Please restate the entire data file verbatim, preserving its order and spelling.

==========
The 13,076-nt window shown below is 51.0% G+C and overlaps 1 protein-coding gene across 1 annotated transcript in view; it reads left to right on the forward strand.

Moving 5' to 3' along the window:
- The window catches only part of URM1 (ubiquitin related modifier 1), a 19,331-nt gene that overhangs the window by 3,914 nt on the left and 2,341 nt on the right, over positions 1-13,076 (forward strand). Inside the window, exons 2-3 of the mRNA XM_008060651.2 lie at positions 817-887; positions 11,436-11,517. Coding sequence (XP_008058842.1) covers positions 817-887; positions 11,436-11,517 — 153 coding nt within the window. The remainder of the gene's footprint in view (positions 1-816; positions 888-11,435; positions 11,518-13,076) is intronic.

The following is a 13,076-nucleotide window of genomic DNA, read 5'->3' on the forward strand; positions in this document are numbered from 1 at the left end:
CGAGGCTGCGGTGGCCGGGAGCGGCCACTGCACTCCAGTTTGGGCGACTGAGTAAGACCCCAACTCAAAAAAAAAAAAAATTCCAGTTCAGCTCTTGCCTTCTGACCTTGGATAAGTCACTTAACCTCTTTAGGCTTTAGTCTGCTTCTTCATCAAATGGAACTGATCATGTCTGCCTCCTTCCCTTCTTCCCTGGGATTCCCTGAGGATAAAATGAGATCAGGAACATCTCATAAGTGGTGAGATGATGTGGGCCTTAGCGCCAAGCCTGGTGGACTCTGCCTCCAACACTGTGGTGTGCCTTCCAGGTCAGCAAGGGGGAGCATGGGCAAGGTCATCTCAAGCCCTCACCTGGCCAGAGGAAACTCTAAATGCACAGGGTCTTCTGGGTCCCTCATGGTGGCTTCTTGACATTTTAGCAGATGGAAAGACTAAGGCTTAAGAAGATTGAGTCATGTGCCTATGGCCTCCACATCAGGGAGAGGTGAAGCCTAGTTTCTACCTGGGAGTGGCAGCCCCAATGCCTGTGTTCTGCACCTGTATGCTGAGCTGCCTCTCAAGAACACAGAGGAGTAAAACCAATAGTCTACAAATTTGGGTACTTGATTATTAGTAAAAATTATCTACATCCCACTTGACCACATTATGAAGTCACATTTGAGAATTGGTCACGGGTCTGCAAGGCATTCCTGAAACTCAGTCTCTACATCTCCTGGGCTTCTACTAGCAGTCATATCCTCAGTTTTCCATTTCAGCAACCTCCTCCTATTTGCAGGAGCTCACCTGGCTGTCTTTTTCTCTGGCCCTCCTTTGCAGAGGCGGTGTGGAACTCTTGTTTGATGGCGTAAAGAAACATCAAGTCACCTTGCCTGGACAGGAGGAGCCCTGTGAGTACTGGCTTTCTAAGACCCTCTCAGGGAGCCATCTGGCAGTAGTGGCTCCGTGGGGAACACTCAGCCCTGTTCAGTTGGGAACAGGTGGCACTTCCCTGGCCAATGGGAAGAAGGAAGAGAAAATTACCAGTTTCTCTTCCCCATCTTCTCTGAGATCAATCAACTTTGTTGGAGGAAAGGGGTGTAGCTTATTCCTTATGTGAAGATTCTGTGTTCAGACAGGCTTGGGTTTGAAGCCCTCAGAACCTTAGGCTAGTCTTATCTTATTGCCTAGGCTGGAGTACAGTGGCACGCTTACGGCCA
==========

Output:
The 13,076-nt window shown below is 51.0% G+C and overlaps 1 protein-coding gene across 1 annotated transcript in view; it reads left to right on the forward strand.

Moving 5' to 3' along the window:
- The window catches only part of URM1 (ubiquitin related modifier 1), a 19,331-nt gene that overhangs the window by 3,914 nt on the left and 2,341 nt on the right, over positions 1-13,076 (forward strand). Inside the window, exons 2-3 of the mRNA XM_008060651.2 lie at positions 817-887; positions 11,436-11,517. Coding sequence (XP_008058842.1) covers positions 817-887; positions 11,436-11,517 — 153 coding nt within the window. The remainder of the gene's footprint in view (positions 1-816; positions 888-11,435; positions 11,518-13,076) is intronic.

The following is a 13,076-nucleotide window of genomic DNA, read 5'->3' on the forward strand; positions in this document are numbered from 1 at the left end:
CGAGGCTGCGGTGGCCGGGAGCGGCCACTGCACTCCAGTTTGGGCGACTGAGTAAGACCCCAACTCAAAAAAAAAAAAAATTCCAGTTCAGCTCTTGCCTTCTGACCTTGGATAAGTCACTTAACCTCTTTAGGCTTTAGTCTGCTTCTTCATCAAATGGAACTGATCATGTCTGCCTCCTTCCCTTCTTCCCTGGGATTCCCTGAGGATAAAATGAGATCAGGAACATCTCATAAGTGGTGAGATGATGTGGGCCTTAGCGCCAAGCCTGGTGGACTCTGCCTCCAACACTGTGGTGTGCCTTCCAGGTCAGCAAGGGGGAGCATGGGCAAGGTCATCTCAAGCCCTCACCTGGCCAGAGGAAACTCTAAATGCACAGGGTCTTCTGGGTCCCTCATGGTGGCTTCTTGACATTTTAGCAGATGGAAAGACTAAGGCTTAAGAAGATTGAGTCATGTGCCTATGGCCTCCACATCAGGGAGAGGTGAAGCCTAGTTTCTACCTGGGAGTGGCAGCCCCAATGCCTGTGTTCTGCACCTGTATGCTGAGCTGCCTCTCAAGAACACAGAGGAGTAAAACCAATAGTCTACAAATTTGGGTACTTGATTATTAGTAAAAATTATCTACATCCCACTTGACCACATTATGAAGTCACATTTGAGAATTGGTCACGGGTCTGCAAGGCATTCCTGAAACTCAGTCTCTACATCTCCTGGGCTTCTACTAGCAGTCATATCCTCAGTTTTCCATTTCAGCAACCTCCTCCTATTTGCAGGAGCTCACCTGGCTGTCTTTTTCTCTGGCCCTCCTTTGCAGAGGCGGTGTGGAACTCTTGTTTGATGGCGTAAAGAAACATCAAGTCACCTTGCCTGGACAGGAGGAGCCCTGTGAGTACTGGCTTTCTAAGACCCTCTCAGGGAGCCATCTGGCAGTAGTGGCTCCGTGGGGAACACTCAGCCCTGTTCAGTTGGGAACAGGTGGCACTTCCCTGGCCAATGGGAAGAAGGAAGAGAAAATTACCAGTTTCTCTTCCCCATCTTCTCTGAGATCAATCAACTTTGTTGGAGGAAAGGGGTGTAGCTTATTCCTTATGTGAAGATTCTGTGTTCAGACAGGCTTGGGTTTGAAGCCCTCAGAACCTTAGGCTAGTCTTATCTTATTGCCTAGGCTGGAGTACAGTGGCACGCTTACGGCCA